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Although I haven’t done one on these bikes yet, it’s really nothing more than nuts and bolts. Pull the fairings and the tank, and it should be right there staring at you (just like in your pics). You should need the valve cover gasket and probably 2 spark plug hole gaskets (may be called o-rings). The gaskets will go on dry, but if you want to add a dab (very small dab at that) of sealer to the corners of the “half moon” areas on the valve cover gasket, that will ensure it seals properly.

Torque it down properly and change the spark plugs while you are there. Call it a day.

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post #6 of 10 (permalink) Old 04-25-2019, 09:12 AM
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I'd probably replace it with a good used one also.

No need for a new one, they typically aren't going to wear out or get damaged. Cross-check part numbers, but the 300 valve cover may be the same as the "New Gen" 250 valve cover - so they would be a dine-a-dozen and easy to get used. Even if not, there should be plenty of used 300 covers out there.

You gasket should be fine, as it's rubber and reusable.

This video showing valve cover removal is for the 250, but should be the same or very similar -


Last edited by jkv45; 04-25-2019 at 09:24 AM.
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post #7 of 10 (permalink) Old 04-25-2019, 10:08 AM
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Yeah, I second @Granpooba in that, if need be, that looks repairable enough. I'd bet my money that a proper long term JB Weld fix is feasible, or even better, pass by a welder (with the cover removed) for a touch with the old MIG gun and that could be fixed in no time. The bike isn't going to care either way, and that isn't going to affect performance. Another option depending on the thickness of the metal is tapping it and covering the hole with some sealant, and securing the plate with some red loctited screws for a permanent fix. That cavity is probably not pressurized to any meaningful degree so it's not like you're fighting against anything there. There are definitely options if we were in some 3rd world garage.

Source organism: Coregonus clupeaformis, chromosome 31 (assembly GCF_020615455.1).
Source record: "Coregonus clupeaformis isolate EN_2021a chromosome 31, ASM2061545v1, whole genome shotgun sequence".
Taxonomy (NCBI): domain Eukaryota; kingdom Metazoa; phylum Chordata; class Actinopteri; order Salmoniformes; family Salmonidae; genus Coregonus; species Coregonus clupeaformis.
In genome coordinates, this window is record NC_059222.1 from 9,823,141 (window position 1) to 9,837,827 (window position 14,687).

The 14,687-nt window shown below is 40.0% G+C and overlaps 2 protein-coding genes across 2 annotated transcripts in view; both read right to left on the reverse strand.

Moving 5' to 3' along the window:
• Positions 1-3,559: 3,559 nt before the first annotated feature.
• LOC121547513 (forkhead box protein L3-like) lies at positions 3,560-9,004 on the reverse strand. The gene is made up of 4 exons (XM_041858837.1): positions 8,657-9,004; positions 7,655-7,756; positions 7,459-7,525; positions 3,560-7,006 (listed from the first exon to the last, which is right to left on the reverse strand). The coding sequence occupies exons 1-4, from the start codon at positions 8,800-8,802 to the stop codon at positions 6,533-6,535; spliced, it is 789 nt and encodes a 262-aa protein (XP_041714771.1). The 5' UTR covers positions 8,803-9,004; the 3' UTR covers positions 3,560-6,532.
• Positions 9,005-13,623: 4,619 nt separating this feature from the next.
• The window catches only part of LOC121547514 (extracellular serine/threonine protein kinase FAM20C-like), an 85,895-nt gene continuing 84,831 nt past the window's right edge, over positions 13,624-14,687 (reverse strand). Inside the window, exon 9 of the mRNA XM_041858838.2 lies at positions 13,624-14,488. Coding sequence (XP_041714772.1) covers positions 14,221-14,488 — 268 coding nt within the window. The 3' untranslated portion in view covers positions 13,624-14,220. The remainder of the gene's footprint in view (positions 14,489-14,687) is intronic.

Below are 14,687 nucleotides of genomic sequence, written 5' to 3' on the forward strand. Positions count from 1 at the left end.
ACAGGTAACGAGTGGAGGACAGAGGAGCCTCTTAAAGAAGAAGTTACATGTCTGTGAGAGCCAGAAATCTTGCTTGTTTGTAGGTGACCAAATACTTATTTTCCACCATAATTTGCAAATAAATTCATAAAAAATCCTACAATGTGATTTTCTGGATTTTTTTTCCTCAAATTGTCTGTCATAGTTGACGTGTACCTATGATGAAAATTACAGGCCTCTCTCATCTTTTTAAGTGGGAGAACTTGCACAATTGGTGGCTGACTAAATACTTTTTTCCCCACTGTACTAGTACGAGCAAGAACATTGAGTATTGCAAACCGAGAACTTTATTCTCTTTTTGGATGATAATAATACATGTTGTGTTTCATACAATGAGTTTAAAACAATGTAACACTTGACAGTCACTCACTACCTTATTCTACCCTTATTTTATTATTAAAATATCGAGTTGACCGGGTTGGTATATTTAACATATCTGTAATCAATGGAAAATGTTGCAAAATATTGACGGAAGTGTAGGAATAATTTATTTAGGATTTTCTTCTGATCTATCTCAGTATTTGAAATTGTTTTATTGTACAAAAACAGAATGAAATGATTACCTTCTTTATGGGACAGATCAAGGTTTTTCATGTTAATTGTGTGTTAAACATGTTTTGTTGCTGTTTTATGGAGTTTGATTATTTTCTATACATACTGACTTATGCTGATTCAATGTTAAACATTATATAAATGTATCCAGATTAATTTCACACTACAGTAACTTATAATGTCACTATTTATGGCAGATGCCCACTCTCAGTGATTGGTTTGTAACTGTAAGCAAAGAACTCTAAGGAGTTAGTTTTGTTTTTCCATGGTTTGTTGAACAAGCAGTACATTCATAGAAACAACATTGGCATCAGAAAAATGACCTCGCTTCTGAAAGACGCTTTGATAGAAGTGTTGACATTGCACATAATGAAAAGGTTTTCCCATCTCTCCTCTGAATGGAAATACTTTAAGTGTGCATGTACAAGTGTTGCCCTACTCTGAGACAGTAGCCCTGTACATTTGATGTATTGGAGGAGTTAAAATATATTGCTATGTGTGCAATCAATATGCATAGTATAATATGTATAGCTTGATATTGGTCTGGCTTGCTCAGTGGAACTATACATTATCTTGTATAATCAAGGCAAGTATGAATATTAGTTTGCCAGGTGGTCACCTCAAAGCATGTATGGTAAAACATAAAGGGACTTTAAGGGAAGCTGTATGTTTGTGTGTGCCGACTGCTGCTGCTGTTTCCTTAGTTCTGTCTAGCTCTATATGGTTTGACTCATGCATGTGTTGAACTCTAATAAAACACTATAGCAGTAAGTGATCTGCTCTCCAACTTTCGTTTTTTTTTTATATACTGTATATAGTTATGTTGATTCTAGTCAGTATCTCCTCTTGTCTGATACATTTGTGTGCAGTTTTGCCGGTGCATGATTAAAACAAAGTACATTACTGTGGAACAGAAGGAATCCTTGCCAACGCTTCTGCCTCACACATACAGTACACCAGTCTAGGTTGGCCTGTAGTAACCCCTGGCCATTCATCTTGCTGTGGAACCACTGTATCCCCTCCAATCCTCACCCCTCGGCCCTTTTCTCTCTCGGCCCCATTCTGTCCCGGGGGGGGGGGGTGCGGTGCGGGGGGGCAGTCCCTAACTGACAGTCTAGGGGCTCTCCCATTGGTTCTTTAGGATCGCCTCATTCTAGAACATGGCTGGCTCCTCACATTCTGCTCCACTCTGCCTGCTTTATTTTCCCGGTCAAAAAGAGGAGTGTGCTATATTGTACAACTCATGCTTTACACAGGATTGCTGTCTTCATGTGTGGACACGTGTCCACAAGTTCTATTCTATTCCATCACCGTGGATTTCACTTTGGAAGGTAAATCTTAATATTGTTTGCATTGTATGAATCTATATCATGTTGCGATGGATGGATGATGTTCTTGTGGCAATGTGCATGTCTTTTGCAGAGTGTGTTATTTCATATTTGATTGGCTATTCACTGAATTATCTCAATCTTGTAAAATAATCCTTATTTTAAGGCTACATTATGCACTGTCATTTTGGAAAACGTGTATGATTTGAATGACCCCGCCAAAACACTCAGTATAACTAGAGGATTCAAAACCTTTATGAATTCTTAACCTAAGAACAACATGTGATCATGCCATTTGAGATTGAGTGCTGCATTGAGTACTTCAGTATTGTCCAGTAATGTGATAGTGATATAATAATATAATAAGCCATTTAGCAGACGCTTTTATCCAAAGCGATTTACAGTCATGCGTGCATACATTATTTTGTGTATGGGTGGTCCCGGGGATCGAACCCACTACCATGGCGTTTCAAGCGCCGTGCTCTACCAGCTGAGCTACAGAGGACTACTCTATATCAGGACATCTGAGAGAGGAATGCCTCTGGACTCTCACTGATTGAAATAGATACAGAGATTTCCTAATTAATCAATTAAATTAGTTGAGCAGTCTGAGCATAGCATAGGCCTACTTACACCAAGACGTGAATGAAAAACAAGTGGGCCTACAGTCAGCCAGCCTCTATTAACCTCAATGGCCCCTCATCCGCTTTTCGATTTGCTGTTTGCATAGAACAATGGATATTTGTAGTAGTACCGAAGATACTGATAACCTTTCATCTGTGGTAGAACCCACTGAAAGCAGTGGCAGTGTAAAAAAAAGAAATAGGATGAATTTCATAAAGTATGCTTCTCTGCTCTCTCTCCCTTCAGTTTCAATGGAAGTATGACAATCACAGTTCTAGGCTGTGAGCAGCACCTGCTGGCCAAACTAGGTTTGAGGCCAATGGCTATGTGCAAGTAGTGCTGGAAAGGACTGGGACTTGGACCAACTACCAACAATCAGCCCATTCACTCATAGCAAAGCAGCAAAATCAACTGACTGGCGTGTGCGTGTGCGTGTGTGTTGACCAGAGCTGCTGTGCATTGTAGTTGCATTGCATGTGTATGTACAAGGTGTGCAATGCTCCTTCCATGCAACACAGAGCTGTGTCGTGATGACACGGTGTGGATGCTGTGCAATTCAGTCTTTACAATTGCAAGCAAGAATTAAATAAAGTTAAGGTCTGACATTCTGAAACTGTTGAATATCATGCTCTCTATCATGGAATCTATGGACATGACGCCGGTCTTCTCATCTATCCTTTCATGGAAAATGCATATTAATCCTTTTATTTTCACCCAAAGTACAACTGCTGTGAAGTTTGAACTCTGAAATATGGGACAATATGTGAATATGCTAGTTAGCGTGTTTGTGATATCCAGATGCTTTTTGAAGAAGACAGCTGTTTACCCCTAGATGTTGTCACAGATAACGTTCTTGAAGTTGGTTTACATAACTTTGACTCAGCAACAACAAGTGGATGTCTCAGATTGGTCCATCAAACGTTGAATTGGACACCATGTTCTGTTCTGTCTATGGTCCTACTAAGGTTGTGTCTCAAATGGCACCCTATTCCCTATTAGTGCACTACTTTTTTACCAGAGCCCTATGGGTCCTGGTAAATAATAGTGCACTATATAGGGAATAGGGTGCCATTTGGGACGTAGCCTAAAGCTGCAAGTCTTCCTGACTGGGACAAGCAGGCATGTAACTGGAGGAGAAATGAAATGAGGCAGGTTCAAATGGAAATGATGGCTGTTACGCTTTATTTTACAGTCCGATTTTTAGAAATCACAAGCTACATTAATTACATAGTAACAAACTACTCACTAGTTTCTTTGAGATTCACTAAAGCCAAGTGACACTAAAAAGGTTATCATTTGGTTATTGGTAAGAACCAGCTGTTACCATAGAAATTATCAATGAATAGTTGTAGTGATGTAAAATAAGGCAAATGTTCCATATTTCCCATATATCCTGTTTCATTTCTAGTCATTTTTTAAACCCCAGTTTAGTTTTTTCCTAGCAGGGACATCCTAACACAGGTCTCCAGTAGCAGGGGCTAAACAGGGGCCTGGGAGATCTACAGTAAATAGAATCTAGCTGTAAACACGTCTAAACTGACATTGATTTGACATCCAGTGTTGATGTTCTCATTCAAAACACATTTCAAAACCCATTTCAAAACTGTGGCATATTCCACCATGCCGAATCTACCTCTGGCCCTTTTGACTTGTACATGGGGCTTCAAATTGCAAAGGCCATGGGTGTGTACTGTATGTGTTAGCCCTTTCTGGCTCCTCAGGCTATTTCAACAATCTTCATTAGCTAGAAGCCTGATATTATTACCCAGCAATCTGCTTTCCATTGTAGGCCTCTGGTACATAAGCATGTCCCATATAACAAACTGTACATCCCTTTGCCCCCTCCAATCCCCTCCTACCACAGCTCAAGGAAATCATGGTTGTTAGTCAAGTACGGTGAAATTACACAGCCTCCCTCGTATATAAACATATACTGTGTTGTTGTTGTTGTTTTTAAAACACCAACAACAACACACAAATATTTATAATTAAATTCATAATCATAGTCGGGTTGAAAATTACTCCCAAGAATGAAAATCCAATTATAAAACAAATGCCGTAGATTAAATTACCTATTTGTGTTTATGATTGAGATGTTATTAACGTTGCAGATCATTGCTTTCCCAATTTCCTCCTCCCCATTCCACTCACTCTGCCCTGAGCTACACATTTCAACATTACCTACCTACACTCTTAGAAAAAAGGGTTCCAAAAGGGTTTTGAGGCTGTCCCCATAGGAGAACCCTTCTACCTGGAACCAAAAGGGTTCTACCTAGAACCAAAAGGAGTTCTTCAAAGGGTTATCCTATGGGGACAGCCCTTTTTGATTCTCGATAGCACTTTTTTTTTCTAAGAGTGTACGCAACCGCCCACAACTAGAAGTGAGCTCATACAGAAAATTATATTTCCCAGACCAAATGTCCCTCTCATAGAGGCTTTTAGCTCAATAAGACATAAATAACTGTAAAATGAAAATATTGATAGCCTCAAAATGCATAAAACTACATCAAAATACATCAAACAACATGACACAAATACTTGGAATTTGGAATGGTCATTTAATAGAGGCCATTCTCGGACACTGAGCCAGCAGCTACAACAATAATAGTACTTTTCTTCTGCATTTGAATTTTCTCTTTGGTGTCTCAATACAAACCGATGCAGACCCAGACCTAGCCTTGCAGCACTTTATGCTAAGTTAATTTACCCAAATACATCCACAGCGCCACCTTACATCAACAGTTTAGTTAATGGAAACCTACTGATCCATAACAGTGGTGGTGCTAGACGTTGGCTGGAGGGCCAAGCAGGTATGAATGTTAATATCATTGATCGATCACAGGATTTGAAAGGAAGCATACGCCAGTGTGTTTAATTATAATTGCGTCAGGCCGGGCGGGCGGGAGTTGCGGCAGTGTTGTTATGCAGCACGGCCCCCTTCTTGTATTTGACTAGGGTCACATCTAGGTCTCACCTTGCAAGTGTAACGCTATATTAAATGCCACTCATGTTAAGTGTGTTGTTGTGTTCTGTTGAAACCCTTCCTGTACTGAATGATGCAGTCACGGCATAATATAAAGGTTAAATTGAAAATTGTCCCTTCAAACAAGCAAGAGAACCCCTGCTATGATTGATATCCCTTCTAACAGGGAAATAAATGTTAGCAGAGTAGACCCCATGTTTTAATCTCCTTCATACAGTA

Then again, I bet a replacement is cheap and ubiquitous so taking into account time and hassle I suppose there's no good reason to not outright replace it and be done with it. All in all it's your call.

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post #8 of 10 (permalink) Old 04-25-2019, 05:36 PM
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I love the J-B Weld idea but I like the tap and bolt idea even better just because I never get a chance to use my tap and die set. don't feel bad I'm about to go in to the top end of my 300 engine and do a valve check and see if it needs an adjustment and shims replaced and I've never done it before. Anyone got any advice on the cam chain tensioner?
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post #9 of 10 (permalink) Old 04-27-2019, 10:38 AM
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Here is another great video on valves adjustment for the N250 (very similar, if not the same) that will show you all you need to know to replace that cover.


Once you're there, you may check the valves clearance too. It won't hurt. And you may have some fun.


I guess I'm the opposite of @Granpooba, as I would put some weld there and check for leaks. If it doesn't leak, I'll leave alone.
But if you decide to change it, there must be tons of those covers on eBay. As it's not a part that moves and wears, any used one in good condition will work fine.

Good luck
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post #10 of 10 (permalink) Old 05-01-2019, 06:33 PM
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I suggest doing a JB weld patch until you hit 10K-15K miles.
Then, buy a used cover online, and replace it at the same time as when you do the valve clearance check and spark plug replacement.

You could do it now.. but then you have to take the fairings off the other side to access the bolts, and either jiggle the valve cover off for 20 minutes or drain the coolant. It's a little annoying to do all that and not do the valve clearances, and it's annoying to do valve clearances when you are only at 5K.